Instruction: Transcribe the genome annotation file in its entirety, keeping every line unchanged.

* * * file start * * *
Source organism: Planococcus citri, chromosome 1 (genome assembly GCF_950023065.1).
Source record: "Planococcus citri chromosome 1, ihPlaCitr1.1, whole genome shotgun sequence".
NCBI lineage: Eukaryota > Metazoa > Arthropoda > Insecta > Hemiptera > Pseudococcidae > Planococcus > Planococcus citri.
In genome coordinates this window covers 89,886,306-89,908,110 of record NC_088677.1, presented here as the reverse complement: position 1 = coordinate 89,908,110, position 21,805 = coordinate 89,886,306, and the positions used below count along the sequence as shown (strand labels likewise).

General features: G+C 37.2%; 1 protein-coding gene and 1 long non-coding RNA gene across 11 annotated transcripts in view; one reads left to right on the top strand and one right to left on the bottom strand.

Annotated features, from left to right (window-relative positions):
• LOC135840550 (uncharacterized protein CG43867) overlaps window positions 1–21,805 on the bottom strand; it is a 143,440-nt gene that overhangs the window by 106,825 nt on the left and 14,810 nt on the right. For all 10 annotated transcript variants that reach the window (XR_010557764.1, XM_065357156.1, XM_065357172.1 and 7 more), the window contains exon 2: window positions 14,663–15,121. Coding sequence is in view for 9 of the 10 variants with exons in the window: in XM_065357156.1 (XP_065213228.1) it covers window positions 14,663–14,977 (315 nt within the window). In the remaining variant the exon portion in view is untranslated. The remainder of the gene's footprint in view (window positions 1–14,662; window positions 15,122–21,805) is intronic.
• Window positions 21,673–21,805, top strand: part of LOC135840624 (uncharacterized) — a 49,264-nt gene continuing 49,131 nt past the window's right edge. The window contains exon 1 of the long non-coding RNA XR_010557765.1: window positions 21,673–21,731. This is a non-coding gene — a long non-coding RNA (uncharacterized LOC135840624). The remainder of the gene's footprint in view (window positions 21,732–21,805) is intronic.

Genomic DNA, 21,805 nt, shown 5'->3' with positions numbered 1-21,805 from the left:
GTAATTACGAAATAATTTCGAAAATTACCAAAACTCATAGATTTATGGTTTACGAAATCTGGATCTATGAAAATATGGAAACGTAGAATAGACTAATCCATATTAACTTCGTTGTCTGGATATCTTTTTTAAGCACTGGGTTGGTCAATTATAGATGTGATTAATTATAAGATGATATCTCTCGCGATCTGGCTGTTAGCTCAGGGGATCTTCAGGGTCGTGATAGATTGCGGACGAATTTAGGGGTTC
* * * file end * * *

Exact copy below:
Source organism: Planococcus citri, chromosome 1 (genome assembly GCF_950023065.1).
Source record: "Planococcus citri chromosome 1, ihPlaCitr1.1, whole genome shotgun sequence".
NCBI lineage: Eukaryota > Metazoa > Arthropoda > Insecta > Hemiptera > Pseudococcidae > Planococcus > Planococcus citri.
In genome coordinates this window covers 89,886,306-89,908,110 of record NC_088677.1, presented here as the reverse complement: position 1 = coordinate 89,908,110, position 21,805 = coordinate 89,886,306, and the positions used below count along the sequence as shown (strand labels likewise).

General features: G+C 37.2%; 1 protein-coding gene and 1 long non-coding RNA gene across 11 annotated transcripts in view; one reads left to right on the top strand and one right to left on the bottom strand.

Annotated features, from left to right (window-relative positions):
• LOC135840550 (uncharacterized protein CG43867) overlaps window positions 1–21,805 on the bottom strand; it is a 143,440-nt gene that overhangs the window by 106,825 nt on the left and 14,810 nt on the right. For all 10 annotated transcript variants that reach the window (XR_010557764.1, XM_065357156.1, XM_065357172.1 and 7 more), the window contains exon 2: window positions 14,663–15,121. Coding sequence is in view for 9 of the 10 variants with exons in the window: in XM_065357156.1 (XP_065213228.1) it covers window positions 14,663–14,977 (315 nt within the window). In the remaining variant the exon portion in view is untranslated. The remainder of the gene's footprint in view (window positions 1–14,662; window positions 15,122–21,805) is intronic.
• Window positions 21,673–21,805, top strand: part of LOC135840624 (uncharacterized) — a 49,264-nt gene continuing 49,131 nt past the window's right edge. The window contains exon 1 of the long non-coding RNA XR_010557765.1: window positions 21,673–21,731. This is a non-coding gene — a long non-coding RNA (uncharacterized LOC135840624). The remainder of the gene's footprint in view (window positions 21,732–21,805) is intronic.

Genomic DNA, 21,805 nt, shown 5'->3' with positions numbered 1-21,805 from the left:
GTAATTACGAAATAATTTCGAAAATTACCAAAACTCATAGATTTATGGTTTACGAAATCTGGATCTATGAAAATATGGAAACGTAGAATAGACTAATCCATATTAACTTCGTTGTCTGGATATCTTTTTTAAGCACTGGGTTGGTCAATTATAGATGTGATTAATTATAAGATGATATCTCTCGCGATCTGGCTGTTAGCTCAGGGGATCTTCAGGGTCGTGATAGATTGCGGACGAATTTAGGGGTTC